Due to the disruption caused by the COVID-19 pandemic, federal tax filing deadlines have been extended to July 15, 2020, giving millions of businesses much-needed relief. But as the deadline draws nearer, you may be wondering how you can maximize your deductions and minimize your taxable income. After the financial instability caused by the coronavirus, many businesses are looking for ways to save money wherever possible. One area you may have overlooked is your credit card processing fees.
Credit card processing fees are the fees your business pays to a merchant services provider in order to accept credit card payments from your customers. Fortunately, the IRS has determined these fees are tax deductible.
Which expenses are deductible?
For many businesses, the idea of filing taxes can be overwhelming. There are thousands of laws and regulations to navigate and serious consequences if you under- or overestimate your taxable income. How can you know which expenses are tax deductible, and which are not?
The most basic rule of thumb comes from the IRS itself. You (and your accountant) will be on the lookout for what the IRS calls “necessary” and “ordinary” expenses. According to the IRS, an ordinary expense “is one that is common and accepted in your trade or business,” while a necessary expense “is one that is helpful and appropriate for your trade or business.” In order to qualify as tax deductible, an expense must be both ordinary and necessary.
The good news is that credit card processing fees, also known as merchant service fees, are considered ordinary and necessary for businesses of all sizes. Deducting these fees from your taxable income can provide your business with necessary capital in this uncertain time.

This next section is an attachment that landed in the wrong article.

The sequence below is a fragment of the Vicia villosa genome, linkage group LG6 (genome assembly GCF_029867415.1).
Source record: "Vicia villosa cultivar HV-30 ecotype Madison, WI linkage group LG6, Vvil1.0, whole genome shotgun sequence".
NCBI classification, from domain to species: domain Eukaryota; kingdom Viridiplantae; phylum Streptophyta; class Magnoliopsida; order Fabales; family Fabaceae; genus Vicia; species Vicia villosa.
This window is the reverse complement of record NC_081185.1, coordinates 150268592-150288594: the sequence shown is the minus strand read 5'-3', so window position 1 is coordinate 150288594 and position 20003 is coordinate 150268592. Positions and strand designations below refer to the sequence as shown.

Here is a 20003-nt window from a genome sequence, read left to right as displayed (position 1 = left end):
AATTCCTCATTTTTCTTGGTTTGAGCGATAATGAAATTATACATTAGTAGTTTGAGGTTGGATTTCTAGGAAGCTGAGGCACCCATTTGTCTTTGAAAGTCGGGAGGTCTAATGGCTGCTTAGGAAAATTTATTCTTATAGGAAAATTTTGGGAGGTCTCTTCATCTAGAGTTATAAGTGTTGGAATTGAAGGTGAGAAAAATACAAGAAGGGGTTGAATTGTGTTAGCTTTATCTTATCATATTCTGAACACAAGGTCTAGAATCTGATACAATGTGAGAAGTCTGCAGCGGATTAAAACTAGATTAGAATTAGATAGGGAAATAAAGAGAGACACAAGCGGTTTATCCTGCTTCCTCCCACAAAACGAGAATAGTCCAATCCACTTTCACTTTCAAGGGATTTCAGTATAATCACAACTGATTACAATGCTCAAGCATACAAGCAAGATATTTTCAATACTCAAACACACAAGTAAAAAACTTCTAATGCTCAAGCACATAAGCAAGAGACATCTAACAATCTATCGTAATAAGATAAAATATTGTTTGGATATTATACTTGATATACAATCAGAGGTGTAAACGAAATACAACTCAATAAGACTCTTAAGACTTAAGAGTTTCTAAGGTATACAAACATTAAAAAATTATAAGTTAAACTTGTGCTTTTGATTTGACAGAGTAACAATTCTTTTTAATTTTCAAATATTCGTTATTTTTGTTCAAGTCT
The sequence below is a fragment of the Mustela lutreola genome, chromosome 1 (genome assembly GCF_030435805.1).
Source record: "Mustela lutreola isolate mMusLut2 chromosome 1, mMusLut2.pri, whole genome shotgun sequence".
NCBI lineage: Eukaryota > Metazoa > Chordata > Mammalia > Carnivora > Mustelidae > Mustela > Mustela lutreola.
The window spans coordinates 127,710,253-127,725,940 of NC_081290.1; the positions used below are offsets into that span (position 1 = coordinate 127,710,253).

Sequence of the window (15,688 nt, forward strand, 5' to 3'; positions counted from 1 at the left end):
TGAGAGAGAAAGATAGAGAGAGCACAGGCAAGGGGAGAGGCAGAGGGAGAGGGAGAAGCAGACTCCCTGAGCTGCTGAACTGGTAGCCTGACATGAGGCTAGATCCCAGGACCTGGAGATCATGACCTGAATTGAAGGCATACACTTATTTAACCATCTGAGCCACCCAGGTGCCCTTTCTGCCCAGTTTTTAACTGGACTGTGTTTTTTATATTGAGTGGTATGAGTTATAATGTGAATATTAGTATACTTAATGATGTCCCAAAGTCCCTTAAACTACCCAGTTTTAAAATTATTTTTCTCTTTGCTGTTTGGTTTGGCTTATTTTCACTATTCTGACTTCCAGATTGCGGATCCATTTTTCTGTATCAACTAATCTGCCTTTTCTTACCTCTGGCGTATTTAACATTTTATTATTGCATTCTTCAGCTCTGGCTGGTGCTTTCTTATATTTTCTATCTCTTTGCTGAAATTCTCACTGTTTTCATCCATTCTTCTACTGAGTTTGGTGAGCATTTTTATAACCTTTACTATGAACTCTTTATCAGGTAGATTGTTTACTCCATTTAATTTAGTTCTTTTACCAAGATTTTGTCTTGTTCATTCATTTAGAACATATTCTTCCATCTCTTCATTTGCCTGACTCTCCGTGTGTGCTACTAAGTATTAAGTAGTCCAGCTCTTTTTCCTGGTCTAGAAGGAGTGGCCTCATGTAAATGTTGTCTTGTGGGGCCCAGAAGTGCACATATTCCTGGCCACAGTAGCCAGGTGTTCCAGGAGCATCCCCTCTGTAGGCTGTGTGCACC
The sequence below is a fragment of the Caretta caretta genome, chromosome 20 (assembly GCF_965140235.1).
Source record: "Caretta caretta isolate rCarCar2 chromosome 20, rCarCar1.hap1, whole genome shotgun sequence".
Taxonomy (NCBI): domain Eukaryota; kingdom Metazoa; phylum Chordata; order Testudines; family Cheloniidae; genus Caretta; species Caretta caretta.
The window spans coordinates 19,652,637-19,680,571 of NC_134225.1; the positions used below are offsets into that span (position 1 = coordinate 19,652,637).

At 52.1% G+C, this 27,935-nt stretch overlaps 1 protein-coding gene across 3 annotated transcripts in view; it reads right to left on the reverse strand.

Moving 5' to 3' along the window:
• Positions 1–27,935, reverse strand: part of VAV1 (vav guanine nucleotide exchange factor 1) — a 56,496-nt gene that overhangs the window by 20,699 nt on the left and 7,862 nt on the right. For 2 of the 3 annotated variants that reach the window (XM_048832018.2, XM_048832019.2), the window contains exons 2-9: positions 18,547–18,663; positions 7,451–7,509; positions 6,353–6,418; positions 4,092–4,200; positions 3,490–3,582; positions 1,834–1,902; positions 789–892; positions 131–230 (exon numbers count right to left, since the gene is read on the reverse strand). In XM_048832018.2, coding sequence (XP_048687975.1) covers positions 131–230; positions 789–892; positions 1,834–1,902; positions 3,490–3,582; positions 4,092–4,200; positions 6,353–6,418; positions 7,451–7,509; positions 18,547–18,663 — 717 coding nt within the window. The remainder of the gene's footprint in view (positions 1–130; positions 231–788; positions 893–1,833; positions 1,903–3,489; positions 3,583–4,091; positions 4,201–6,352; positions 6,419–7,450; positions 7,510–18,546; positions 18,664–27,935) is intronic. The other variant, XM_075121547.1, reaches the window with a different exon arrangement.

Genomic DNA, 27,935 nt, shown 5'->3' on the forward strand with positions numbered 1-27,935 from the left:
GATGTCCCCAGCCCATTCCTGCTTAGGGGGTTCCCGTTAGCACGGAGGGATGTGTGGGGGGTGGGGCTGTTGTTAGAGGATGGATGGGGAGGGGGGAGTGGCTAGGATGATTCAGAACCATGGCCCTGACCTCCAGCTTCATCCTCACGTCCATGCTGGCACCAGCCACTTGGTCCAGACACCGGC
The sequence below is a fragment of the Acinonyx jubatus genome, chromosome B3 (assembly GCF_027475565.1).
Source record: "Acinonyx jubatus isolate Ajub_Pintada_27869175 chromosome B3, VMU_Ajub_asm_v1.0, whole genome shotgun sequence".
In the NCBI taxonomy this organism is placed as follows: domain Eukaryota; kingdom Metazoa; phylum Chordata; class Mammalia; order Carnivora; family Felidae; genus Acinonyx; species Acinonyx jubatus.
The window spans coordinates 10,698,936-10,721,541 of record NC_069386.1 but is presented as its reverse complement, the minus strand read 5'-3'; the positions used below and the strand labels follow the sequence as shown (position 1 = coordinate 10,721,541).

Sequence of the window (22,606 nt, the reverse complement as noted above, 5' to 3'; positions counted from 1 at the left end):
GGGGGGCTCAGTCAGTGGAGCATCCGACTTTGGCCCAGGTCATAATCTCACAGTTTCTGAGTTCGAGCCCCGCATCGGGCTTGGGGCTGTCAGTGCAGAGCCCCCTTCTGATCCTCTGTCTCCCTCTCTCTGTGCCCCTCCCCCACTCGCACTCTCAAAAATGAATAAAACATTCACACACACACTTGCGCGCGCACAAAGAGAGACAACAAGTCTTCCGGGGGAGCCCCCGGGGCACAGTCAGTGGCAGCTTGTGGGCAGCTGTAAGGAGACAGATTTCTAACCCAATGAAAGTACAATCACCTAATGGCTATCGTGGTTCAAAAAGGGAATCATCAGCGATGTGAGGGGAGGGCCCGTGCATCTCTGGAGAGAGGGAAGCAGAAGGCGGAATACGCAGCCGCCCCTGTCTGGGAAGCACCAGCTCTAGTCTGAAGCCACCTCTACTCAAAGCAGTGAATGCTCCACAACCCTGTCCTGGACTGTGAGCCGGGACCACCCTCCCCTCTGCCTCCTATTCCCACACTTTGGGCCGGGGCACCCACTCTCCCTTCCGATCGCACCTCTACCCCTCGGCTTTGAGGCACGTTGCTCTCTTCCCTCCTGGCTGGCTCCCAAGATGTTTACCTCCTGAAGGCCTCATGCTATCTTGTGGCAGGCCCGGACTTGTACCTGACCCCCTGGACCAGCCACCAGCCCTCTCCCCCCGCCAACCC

Merchant services fees may include:
- Flat rate fees
- Markup fees
- Per-transaction fees
- Authorization fees
- PCI compliance fees
- Statement fees
Depending on your merchant services provider, you may incur all of these fees or only a few. However, the best merchant services providers offer transparent pricing structures, don’t charge unnecessary fees, and can even help you read your monthly credit card processing statement to ensure you’re getting a fair price. If you can reduce the amount you pay in credit card processing fees up front, then you’ll have less work to do when the filing deadline rolls around.
How to deduct credit card processing fees
In order to correctly deduct credit card processing fees when filing taxes, it’s imperative your business keeps detailed records of the fees incurred. At the beginning of the year, your credit card processor will send you form 1099-K (Payment Card and Third Party Network Transactions). This form is sent to both you and the IRS, and it lists your business’ gross income on credit and debit transactions for the past year. However, it does not list the fees you pay on credit card processing, so it’s vital to keep your own records on these expenses in order to give your accountant the most accurate information.
Finally, it’s important to consider recent changes to tax law. In 2017, President Trump signed the Tax Cuts and Job Act (TCJA) into law, the largest tax reform in over 30 years. The TCJA introduced many changes to the tax rules starting in 2018, so if you’re looking to get the most out of your tax filing, make sure to find an accountant who is familiar with the latest changes and can assist your business in maximizing your deductions according to the newest tax laws. Especially in light of the pandemic, you’ll need an accountant who can deftly navigate the ever-changing tax landscape and ensure your business receives the highest amount of deductions.